This vaguely sci-fi-ish central premise is played loose, so as not to weigh down the inherent comedy and romance of the situation. Allen uses this film not only as a love letter to Paris, with every shot brimming over with the city’s natural beauty, but also a love letter to writing, to music, to history, to love itself. Reminiscent of the fantastically romantic Amelie, this is exactly the kind of movie they hardly ever make anymore. And prepare to feel the overwhelming urge to buy a ticket to Paris the second the end credits begin.

Rory Cashin

Rated 12A (see IFCO website for details)
Midnight in Paris is released on 7th October 2011

Midnight in Paris – Official Website

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IFI presents the first part of the Stars Behind the Camera Season

Chaplin

1– 30 October

To coincide with three new releases directed by actors Woody Allen (Midnight In Paris), Paddy Considine (Tyrannosaur) and George Clooney (The Ides of March); the IFI is examining the rich history of stars behind the camera that stretches back to D.W. Griffith, Cecil B. DeMille and Charlie Chaplin.

The motivations for taking the creative reigns of film production may vary but the result has often made for riveting cinema. An established actor often enters the craft of film direction with to develop personal projects and brings with them an unmatchable understanding of their performers. Others like Chaplin, Tati and Allen have based the greater part of their careers around starring and directing in films that bear their personal stamp.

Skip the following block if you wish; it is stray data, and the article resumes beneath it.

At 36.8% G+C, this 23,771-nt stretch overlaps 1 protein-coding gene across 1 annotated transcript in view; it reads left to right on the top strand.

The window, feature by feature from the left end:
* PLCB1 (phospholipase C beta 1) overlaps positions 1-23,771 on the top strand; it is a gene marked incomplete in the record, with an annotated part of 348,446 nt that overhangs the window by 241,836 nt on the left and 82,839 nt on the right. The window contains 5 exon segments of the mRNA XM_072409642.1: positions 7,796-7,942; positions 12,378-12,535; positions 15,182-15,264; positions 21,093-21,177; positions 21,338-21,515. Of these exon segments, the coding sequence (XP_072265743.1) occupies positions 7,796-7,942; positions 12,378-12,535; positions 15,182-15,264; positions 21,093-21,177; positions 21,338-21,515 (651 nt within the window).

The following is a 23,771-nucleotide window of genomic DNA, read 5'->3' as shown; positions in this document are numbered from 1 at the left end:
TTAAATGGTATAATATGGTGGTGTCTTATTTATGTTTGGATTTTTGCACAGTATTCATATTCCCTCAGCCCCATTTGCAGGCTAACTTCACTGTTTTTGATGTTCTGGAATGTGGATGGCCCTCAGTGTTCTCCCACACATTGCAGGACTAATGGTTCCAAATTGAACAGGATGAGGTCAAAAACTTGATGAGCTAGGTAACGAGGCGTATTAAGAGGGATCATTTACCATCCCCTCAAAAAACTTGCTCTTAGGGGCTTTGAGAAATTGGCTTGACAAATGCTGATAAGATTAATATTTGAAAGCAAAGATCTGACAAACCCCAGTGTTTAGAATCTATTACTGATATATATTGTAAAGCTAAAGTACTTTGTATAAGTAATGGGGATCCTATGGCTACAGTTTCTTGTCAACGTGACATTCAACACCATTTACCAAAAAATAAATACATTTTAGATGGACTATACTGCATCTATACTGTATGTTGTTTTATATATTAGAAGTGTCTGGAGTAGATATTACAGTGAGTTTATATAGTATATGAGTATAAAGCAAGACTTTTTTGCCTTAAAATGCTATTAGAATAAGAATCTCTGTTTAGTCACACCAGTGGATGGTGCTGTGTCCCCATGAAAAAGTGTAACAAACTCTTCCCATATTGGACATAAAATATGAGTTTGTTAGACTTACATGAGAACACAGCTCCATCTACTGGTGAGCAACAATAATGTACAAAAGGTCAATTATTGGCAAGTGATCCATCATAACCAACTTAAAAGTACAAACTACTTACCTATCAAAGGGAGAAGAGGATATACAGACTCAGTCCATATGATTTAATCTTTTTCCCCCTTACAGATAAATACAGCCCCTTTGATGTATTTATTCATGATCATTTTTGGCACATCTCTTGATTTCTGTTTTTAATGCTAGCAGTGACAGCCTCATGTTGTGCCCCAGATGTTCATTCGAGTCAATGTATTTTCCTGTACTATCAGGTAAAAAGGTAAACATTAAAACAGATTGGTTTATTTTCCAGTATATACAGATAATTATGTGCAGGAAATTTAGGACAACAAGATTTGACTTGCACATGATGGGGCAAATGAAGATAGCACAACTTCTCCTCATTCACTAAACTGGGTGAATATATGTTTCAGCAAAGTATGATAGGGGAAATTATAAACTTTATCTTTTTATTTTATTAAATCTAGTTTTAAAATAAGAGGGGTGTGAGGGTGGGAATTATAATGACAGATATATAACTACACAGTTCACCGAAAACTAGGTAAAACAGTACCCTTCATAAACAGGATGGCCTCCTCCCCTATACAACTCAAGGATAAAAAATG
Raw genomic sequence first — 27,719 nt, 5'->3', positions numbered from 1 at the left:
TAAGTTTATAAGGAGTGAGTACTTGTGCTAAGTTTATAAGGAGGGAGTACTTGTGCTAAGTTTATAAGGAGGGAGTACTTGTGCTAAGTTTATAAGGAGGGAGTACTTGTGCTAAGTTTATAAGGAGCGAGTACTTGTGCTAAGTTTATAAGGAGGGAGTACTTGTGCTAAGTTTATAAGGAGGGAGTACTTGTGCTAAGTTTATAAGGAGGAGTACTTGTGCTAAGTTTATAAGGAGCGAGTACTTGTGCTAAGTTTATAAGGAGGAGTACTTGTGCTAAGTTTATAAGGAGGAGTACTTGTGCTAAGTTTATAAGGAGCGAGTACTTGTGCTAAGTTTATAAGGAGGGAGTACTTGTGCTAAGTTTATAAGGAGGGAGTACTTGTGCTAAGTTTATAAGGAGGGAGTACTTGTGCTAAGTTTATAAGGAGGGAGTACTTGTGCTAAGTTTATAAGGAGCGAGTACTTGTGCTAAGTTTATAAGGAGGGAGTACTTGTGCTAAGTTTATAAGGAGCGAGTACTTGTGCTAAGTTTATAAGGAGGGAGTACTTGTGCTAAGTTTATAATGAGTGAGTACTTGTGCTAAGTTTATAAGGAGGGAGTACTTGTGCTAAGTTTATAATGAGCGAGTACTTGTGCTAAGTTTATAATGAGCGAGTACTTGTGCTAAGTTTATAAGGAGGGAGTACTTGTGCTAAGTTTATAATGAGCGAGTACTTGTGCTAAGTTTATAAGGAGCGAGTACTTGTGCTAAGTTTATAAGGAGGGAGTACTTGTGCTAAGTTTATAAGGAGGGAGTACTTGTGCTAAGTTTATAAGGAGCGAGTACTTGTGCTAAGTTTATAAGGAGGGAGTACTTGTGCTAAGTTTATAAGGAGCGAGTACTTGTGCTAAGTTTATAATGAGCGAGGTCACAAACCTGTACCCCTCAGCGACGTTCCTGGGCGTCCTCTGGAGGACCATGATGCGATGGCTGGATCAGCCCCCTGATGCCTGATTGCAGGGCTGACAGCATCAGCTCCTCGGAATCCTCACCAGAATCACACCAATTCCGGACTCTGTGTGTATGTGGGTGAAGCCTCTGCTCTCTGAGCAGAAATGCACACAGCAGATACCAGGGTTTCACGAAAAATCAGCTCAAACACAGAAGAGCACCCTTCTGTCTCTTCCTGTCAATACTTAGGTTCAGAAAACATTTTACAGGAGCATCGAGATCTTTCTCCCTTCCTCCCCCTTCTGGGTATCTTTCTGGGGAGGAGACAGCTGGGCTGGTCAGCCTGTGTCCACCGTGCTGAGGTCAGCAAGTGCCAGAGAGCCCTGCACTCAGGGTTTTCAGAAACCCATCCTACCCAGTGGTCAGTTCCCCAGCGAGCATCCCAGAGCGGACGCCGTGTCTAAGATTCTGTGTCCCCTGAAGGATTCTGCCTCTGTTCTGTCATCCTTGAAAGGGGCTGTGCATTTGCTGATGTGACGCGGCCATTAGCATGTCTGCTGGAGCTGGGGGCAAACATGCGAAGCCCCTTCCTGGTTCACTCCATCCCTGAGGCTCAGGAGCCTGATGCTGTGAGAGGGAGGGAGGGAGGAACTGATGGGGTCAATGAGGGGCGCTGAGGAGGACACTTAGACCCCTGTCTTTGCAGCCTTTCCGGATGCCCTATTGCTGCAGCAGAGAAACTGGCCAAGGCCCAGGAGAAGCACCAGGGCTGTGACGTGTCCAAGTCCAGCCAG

Highlights of the season include Woody Allen’s hugely popular The Purple Rose of Cairo and George Clooney’s stylish liberal homage to journalistic courage during McCarthyism, Good Night, and Good Luck. Check out two classic silent comedies The General by Buster Keaton and City Lights by Charlie Chaplain, the two comic masters of the silent era, and Jacques Tati’s Monsieur Hulot’s Holiday, their equally accomplished visual comedian from the 1950s. Gary Oldman’s current triumph as George Smiley in Tinker, Tailor, Soldier, Spy provides the perfect excuse to revisit his one foray into direction, the gritty semi-autobiographical Nil by Mouth. And if you’ve never seen it, don’t pass up this opportunity to see Orson Welles’ iconic and astonishing continuous tracking shot that opens Touch of Evil.

 

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We Love … St Valentine: ‘Annie Hall’

We Love... St Valentine

Illustration by Adeline Pericart

Get a bottle of Blue Nun, splash yourself with them cheap Christmas smellies your Auntie got you for Christmas, slip on your Penny’s underwear and turn up the stereo with the sweet, sweet sound of Barry White. And hey, if you have a partner that’s an added bonus. Yes, it’s that time of year, when St. Valentine comes to town. So in his honour the film lovers here at Film Ireland present their favourite lurve-themed films.